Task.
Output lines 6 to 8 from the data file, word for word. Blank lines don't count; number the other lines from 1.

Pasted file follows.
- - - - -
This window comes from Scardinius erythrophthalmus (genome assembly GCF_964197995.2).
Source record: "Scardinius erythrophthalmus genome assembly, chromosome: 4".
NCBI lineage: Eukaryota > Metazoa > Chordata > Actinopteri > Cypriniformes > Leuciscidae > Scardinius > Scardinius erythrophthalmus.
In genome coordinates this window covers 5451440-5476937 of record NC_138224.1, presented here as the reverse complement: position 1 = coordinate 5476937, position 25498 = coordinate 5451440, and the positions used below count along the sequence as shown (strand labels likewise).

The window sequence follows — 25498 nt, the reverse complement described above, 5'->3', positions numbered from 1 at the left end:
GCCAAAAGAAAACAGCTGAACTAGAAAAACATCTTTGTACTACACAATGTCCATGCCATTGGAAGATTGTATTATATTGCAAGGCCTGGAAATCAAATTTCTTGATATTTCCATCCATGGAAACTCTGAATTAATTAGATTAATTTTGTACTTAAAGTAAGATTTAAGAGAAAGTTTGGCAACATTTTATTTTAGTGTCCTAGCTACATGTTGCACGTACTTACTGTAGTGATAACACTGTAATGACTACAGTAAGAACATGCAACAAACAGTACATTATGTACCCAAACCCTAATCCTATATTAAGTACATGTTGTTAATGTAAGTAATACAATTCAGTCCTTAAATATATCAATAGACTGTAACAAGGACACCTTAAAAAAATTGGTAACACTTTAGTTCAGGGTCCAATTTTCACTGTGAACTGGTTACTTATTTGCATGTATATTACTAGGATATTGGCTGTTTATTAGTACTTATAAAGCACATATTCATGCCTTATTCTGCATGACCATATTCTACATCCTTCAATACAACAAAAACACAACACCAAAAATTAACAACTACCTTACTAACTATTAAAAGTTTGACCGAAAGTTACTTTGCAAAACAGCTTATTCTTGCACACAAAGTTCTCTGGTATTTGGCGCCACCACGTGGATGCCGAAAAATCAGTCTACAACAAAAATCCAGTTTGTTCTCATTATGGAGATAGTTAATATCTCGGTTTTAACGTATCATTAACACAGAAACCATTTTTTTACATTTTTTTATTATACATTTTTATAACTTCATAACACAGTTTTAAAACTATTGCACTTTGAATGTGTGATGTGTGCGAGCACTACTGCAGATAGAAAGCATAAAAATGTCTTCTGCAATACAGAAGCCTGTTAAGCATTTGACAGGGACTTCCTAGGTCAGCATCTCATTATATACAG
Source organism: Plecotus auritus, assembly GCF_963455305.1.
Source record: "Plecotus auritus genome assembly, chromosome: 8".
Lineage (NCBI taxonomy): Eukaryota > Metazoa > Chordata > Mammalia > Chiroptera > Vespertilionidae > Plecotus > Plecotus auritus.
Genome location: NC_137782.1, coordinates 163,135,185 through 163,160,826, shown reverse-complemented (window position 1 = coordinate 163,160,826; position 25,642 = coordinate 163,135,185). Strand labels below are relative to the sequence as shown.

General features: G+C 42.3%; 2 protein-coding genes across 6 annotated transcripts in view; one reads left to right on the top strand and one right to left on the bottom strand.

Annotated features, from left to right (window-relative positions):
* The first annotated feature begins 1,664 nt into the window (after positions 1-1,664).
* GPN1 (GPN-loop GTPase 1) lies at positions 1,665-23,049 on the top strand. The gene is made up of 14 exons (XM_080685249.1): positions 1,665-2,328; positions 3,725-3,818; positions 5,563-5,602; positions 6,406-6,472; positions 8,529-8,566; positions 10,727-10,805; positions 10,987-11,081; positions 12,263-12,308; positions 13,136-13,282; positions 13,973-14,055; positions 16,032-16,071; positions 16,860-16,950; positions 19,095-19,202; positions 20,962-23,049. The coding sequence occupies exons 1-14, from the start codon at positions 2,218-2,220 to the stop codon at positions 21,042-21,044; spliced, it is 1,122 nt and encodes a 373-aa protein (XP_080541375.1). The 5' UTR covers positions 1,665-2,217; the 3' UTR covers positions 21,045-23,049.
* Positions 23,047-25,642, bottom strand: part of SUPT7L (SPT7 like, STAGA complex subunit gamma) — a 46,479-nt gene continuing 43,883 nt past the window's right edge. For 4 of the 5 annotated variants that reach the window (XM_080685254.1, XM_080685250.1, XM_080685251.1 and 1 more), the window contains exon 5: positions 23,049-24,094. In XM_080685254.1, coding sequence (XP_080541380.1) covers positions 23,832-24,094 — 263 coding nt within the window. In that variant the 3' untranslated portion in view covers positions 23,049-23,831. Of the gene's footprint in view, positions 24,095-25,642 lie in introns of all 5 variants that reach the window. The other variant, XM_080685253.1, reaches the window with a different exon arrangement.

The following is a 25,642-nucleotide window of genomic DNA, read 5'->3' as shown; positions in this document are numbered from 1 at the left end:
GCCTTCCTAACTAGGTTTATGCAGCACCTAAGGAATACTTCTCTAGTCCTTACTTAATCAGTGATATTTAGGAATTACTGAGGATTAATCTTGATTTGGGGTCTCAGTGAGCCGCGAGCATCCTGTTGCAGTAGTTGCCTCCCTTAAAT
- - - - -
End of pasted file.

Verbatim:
GCCAAAAGAAAACAGCTGAACTAGAAAAACATCTTTGTACTACACAATGTCCATGCCATTGGAAGATTGTATTATATTGCAAGGCCTGGAAATCAAATTTCTTGATATTTCCATCCATGGAAACTCTGAATTAATTAGATTAATTTTGTACTTAAAGTAAGATTTAAGAGAAAGTTTGGCAACATTTTATTTTAGTGTCCTAGCTACATGTTGCACGTACTTACTGTAGTGATAACACTGTAATGACTACAGTAAGAACATGCAACAAACAGTACATTATGTACCCAAACCCTAATCCTATATTAAGTACATGTTGTTAATGTAAGTAATACAATTCAGTCCTTAAATATATCAATAGACTGTAACAAGGACACCTTAAAAAAATTGGTAACACTTTAGTTCAGGGTCCAATTTTCACTGTGAACTGGTTACTTATTTGCATGTATATTACTAGGATATTGGCTGTTTATTAGTACTTATAAAGCACATATTCATGCCTTATTCTGCATGACCATATTCTACATCCTTCAATACAACAAAAACACAACACCAAAAATTAACAACTACCTTACTAACTATTAAAAGTTTGACCGAAAGTTACTTTGCAAAACAGCTTATTCTTGCACACAAAGTTCTCTGGTATTTGGCGCCACCACGTGGATGCCGAAAAATCAGTCTACAACAAAAATCCAGTTTGTTCTCATTATGGAGATAGTTAATATCTCGGTTTTAACGTATCATTAACACAGAAACCATTTTTTTACATTTTTTTATTATACATTTTTATAACTTCATAACACAGTTTTAAAACTATTGCACTTTGAATGTGTGATGTGTGCGAGCACTACTGCAGATAGAAAGCATAAAAATGTCTTCTGCAATACAGAAGCCTGTTAAGCATTTGACAGGGACTTCCTAGGTCAGCATCTCATTATATACAG
Source organism: Plecotus auritus, assembly GCF_963455305.1.
Source record: "Plecotus auritus genome assembly, chromosome: 8".